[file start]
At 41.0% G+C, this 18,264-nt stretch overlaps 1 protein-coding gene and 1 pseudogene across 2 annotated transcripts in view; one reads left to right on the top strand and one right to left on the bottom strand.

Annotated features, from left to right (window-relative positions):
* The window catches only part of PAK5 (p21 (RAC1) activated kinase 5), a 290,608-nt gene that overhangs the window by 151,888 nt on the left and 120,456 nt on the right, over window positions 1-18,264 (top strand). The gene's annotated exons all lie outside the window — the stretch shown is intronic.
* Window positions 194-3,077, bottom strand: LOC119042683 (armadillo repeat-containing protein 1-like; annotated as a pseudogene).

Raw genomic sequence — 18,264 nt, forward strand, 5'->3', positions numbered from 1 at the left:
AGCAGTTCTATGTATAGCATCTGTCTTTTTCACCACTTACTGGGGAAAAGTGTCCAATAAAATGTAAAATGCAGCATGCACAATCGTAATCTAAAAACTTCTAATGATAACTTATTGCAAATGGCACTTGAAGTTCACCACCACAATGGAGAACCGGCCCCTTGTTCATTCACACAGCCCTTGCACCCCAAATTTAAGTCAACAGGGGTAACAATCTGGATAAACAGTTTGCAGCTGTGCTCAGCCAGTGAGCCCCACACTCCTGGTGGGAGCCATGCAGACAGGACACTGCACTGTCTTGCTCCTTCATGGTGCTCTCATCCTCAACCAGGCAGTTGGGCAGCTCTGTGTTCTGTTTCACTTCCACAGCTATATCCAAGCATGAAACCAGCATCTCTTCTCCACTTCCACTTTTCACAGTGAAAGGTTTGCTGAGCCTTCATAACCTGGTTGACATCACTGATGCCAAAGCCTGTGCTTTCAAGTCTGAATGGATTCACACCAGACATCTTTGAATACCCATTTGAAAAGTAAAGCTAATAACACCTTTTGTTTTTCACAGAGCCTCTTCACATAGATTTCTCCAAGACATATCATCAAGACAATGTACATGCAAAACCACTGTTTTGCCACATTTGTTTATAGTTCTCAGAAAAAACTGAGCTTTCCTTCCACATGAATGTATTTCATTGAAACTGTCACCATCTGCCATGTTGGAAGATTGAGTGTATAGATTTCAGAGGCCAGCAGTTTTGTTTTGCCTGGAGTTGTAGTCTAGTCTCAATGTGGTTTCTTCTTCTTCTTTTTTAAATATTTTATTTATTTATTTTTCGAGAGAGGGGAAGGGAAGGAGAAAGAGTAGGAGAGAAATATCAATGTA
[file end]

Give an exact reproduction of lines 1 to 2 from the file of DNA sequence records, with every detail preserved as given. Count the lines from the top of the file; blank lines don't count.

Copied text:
At 41.0% G+C, this 18,264-nt stretch overlaps 1 protein-coding gene and 1 pseudogene across 2 annotated transcripts in view; one reads left to right on the top strand and one right to left on the bottom strand.

Annotated features, from left to right (window-relative positions):